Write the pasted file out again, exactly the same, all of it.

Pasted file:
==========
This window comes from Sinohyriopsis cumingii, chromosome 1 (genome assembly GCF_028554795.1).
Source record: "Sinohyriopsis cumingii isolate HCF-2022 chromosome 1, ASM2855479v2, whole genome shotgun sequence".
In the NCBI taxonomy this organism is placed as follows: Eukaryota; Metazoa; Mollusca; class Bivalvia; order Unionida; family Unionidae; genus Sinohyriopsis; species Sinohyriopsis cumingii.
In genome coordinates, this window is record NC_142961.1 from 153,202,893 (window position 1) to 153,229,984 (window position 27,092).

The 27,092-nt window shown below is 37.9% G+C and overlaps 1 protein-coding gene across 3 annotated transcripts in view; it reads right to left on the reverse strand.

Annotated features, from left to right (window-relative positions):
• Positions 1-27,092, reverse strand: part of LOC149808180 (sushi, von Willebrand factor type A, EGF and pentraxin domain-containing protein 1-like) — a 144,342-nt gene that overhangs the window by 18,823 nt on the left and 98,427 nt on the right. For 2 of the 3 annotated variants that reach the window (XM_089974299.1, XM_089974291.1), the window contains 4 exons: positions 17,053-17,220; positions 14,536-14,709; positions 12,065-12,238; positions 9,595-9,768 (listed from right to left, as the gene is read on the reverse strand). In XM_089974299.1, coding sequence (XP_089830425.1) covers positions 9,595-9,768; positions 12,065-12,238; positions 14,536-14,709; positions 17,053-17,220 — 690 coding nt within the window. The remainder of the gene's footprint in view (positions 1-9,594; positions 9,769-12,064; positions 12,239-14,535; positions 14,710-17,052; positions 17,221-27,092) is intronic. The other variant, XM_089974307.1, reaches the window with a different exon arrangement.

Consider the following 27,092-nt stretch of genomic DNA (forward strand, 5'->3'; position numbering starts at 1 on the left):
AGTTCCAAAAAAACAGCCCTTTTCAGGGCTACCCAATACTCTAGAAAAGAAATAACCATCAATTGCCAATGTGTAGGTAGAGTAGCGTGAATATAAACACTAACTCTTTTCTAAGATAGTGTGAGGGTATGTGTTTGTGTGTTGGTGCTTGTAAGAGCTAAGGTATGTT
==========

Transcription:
This window comes from Sinohyriopsis cumingii, chromosome 1 (genome assembly GCF_028554795.1).
Source record: "Sinohyriopsis cumingii isolate HCF-2022 chromosome 1, ASM2855479v2, whole genome shotgun sequence".
In the NCBI taxonomy this organism is placed as follows: Eukaryota; Metazoa; Mollusca; class Bivalvia; order Unionida; family Unionidae; genus Sinohyriopsis; species Sinohyriopsis cumingii.
In genome coordinates, this window is record NC_142961.1 from 153,202,893 (window position 1) to 153,229,984 (window position 27,092).

The 27,092-nt window shown below is 37.9% G+C and overlaps 1 protein-coding gene across 3 annotated transcripts in view; it reads right to left on the reverse strand.

Annotated features, from left to right (window-relative positions):
• Positions 1-27,092, reverse strand: part of LOC149808180 (sushi, von Willebrand factor type A, EGF and pentraxin domain-containing protein 1-like) — a 144,342-nt gene that overhangs the window by 18,823 nt on the left and 98,427 nt on the right. For 2 of the 3 annotated variants that reach the window (XM_089974299.1, XM_089974291.1), the window contains 4 exons: positions 17,053-17,220; positions 14,536-14,709; positions 12,065-12,238; positions 9,595-9,768 (listed from right to left, as the gene is read on the reverse strand). In XM_089974299.1, coding sequence (XP_089830425.1) covers positions 9,595-9,768; positions 12,065-12,238; positions 14,536-14,709; positions 17,053-17,220 — 690 coding nt within the window. The remainder of the gene's footprint in view (positions 1-9,594; positions 9,769-12,064; positions 12,239-14,535; positions 14,710-17,052; positions 17,221-27,092) is intronic. The other variant, XM_089974307.1, reaches the window with a different exon arrangement.

Consider the following 27,092-nt stretch of genomic DNA (forward strand, 5'->3'; position numbering starts at 1 on the left):
AGTTCCAAAAAAACAGCCCTTTTCAGGGCTACCCAATACTCTAGAAAAGAAATAACCATCAATTGCCAATGTGTAGGTAGAGTAGCGTGAATATAAACACTAACTCTTTTCTAAGATAGTGTGAGGGTATGTGTTTGTGTGTTGGTGCTTGTAAGAGCTAAGGTATGTT